By Franci Richardson
Harvard wizards have invented a “laser wand” that promises to zap away the stubbornly itchy skin disease of psoriasis five times faster than the traditional ultraviolet treatment, according to a study released yesterday.
“Using a local applicator with a higher dose (of light), we think we can get the treatments down (from 35 to 60) to about a half a dozen,” said Dr. Rox Anderson, a dermatologist at Massachusetts General Hospital who co-authored the study.
Published yesterday in the Archives of Dermatology, the study found the psoriasis in 13 patients cleared or was sent into remission for “moderately long” period of time, averaging 6 1/2 months.
Led by MGH Dr. Charles Taylor, who heads the hospital’s Psoriasis Phototherapy Center, the team of Harvard and MGH researchers have reduced the size of a laser from one equal to half a refrigerator down to a handheld wand-like applicator.
This gives doctors the ability to better isolate infected areas.
Kevin Guyette, 26, of Brookline has taken pills, applied expensive creams and soaked up his share of medicinal rays in the traditional ultraviolet radiated “tanning beds,” hoping to alleviate his problem of eight years.
Yesterday, when he heard about a new cure, he was optimistic but cautious.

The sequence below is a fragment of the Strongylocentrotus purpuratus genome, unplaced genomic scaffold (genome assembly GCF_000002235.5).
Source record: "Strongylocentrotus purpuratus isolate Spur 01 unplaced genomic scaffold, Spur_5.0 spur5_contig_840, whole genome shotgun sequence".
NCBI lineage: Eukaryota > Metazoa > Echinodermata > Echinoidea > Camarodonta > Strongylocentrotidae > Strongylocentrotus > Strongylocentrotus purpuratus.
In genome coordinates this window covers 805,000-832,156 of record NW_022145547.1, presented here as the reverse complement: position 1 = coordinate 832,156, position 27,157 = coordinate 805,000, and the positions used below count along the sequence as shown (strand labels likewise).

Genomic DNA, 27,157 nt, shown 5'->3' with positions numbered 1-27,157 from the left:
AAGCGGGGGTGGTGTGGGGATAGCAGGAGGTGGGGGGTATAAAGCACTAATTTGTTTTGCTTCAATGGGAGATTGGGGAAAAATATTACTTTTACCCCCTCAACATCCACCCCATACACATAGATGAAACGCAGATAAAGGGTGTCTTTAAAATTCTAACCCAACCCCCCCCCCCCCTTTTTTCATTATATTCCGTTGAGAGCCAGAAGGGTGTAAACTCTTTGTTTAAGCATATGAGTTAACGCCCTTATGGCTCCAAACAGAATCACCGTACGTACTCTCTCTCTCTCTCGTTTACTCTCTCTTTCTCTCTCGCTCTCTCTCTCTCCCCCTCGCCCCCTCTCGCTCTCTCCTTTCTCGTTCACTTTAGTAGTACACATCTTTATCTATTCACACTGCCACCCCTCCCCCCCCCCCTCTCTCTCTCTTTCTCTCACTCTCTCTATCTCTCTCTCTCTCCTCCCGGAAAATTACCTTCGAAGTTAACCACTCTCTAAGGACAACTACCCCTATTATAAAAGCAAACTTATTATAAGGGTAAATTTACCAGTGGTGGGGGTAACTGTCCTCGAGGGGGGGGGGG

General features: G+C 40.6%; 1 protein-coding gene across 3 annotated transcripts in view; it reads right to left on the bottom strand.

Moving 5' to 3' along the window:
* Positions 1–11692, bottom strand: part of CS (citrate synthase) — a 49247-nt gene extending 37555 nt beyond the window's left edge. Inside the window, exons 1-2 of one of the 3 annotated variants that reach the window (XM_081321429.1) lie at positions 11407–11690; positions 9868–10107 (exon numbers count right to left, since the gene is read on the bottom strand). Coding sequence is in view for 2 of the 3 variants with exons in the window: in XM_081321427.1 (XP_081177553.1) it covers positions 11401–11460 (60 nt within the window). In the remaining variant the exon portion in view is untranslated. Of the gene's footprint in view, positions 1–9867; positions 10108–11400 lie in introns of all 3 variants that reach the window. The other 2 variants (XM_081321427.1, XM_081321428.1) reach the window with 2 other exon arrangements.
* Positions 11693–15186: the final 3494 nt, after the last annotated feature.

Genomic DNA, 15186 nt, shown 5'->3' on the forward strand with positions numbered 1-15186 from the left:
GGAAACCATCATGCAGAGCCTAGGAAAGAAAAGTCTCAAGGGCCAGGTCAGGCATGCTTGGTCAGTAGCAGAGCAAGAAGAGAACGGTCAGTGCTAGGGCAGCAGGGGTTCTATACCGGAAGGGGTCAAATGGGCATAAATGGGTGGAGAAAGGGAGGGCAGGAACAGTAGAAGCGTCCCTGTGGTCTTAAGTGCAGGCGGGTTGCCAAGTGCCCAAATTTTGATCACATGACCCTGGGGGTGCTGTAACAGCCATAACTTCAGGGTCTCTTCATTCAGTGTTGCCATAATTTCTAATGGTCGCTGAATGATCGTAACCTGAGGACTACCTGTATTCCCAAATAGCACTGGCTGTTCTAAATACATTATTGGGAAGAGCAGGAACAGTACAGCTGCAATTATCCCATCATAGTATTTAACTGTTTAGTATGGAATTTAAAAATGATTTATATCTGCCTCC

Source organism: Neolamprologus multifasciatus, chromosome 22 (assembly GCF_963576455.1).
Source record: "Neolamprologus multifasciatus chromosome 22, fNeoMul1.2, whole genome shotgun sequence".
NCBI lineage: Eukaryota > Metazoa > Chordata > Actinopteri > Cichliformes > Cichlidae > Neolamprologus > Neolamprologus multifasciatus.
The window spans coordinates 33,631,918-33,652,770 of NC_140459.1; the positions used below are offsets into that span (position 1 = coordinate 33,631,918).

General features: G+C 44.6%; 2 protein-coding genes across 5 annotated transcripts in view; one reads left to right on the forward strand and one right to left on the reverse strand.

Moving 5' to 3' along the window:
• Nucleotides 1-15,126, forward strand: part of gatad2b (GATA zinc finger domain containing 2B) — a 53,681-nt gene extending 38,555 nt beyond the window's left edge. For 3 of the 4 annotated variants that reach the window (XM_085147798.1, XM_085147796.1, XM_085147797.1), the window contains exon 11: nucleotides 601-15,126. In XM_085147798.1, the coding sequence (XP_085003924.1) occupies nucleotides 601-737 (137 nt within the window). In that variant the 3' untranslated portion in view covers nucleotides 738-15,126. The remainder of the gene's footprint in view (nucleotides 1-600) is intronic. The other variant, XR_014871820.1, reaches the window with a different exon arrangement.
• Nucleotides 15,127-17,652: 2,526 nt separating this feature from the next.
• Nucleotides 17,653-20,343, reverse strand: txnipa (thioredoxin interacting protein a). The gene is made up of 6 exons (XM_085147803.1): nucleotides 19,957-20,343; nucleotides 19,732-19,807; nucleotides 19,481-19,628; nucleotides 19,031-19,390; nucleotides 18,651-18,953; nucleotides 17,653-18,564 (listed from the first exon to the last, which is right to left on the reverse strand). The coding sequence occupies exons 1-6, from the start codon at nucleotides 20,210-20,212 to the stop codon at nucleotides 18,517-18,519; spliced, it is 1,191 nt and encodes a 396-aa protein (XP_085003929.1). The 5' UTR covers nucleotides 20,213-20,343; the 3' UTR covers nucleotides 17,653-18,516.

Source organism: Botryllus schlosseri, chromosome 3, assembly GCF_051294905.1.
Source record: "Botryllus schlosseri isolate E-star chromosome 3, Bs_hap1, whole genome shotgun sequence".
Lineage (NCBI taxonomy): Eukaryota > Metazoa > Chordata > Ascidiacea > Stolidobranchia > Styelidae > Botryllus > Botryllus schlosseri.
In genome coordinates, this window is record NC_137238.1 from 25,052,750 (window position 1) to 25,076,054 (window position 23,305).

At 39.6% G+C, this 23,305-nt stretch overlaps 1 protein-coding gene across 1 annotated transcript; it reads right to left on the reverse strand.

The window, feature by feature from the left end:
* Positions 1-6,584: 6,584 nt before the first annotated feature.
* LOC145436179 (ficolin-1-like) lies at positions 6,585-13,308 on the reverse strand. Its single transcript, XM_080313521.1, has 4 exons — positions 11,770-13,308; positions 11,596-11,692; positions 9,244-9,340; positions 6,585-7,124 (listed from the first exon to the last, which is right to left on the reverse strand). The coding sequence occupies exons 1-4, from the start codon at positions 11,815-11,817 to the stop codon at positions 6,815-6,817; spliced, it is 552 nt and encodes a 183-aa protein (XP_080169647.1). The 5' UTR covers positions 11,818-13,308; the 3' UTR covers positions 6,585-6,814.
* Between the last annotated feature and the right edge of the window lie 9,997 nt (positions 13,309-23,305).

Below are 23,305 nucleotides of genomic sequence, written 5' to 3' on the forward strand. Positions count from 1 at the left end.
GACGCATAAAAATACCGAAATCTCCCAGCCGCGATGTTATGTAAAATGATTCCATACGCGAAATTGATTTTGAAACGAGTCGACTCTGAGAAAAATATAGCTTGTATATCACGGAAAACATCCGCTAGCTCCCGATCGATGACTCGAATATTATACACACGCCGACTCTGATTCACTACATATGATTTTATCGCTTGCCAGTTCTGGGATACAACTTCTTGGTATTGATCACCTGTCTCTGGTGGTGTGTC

“That sounds great, if it really works,” said Guyette, noting that 75 to 80 percent of his body flakes. “Things have sounded great before.”
Doctors have long applied ultraviolet treatment to a patient’s entire body, at lower levels of radiation.
The new device, which will work best on psoriasis isolated on areas such as the knees and elbows, allows doctors to zap the psoriasis for longer times at higher levels, Anderson said.
“It’s not so much that it’s a laser but that it’s a narrow band of light powerful enough to use for local treatment,” he said.
Psoriasis attacks nearly one in 30 people, mostly within the white population.
Areas of psoriasis have skin growing 10 times faster than normal, so it piles up over older skin.
The piles turn uncomfortably itchy and red, bleeding and flaking easily.
“It’s like you’re shedding skin all the time,” Anderson said.
“It’s a major nuisance and social problem because it just doesn’t look good. These people wake up with skin all over their bed.”